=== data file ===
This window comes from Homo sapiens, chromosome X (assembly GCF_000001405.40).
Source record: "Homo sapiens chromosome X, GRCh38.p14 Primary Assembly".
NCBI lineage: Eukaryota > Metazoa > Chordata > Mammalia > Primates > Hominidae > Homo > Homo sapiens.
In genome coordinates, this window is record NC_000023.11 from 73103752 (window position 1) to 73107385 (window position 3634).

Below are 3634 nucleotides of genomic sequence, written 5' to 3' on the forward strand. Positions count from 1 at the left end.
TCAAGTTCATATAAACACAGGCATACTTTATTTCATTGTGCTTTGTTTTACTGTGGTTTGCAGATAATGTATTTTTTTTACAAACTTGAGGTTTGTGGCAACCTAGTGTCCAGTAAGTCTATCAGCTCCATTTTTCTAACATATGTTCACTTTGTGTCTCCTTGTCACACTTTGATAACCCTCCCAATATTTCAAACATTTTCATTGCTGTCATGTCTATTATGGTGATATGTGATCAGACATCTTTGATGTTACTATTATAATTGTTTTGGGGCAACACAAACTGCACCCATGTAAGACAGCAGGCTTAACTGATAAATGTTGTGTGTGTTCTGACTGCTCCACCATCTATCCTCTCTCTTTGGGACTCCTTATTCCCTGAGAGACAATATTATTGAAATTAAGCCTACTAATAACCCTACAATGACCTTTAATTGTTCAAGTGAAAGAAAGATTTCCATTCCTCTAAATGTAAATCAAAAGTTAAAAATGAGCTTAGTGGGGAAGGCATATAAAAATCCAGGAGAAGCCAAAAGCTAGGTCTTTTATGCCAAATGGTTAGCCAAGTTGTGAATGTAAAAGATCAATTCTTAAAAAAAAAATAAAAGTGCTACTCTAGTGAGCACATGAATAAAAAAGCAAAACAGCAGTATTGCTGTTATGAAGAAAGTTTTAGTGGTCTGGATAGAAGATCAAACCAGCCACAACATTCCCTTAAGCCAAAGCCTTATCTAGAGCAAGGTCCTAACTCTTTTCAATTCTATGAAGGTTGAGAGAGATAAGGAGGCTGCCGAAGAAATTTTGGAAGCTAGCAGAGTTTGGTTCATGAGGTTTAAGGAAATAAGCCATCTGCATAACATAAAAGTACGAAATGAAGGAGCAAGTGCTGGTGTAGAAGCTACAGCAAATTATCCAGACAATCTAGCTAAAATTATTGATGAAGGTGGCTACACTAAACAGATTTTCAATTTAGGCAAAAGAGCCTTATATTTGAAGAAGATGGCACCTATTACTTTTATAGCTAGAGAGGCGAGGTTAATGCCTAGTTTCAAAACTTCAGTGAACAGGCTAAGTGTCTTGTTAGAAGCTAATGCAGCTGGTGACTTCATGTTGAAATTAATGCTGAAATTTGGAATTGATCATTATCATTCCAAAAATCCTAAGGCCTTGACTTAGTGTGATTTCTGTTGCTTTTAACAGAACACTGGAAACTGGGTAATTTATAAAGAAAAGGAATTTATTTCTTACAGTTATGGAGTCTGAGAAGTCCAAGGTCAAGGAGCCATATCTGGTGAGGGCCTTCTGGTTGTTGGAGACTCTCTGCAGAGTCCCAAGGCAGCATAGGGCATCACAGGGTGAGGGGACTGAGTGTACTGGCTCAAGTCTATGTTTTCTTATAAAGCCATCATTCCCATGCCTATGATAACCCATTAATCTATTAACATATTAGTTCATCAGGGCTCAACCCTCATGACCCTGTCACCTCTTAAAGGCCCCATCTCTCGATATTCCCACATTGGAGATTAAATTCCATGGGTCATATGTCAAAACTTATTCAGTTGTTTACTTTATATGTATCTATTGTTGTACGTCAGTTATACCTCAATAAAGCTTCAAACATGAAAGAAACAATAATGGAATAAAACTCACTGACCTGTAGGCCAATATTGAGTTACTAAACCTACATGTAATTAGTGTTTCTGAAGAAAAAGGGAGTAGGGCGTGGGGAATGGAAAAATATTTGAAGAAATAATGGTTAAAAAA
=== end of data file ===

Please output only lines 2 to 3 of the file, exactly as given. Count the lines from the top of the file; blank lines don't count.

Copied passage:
Source record: "Homo sapiens chromosome X, GRCh38.p14 Primary Assembly".
NCBI lineage: Eukaryota > Metazoa > Chordata > Mammalia > Primates > Hominidae > Homo > Homo sapiens.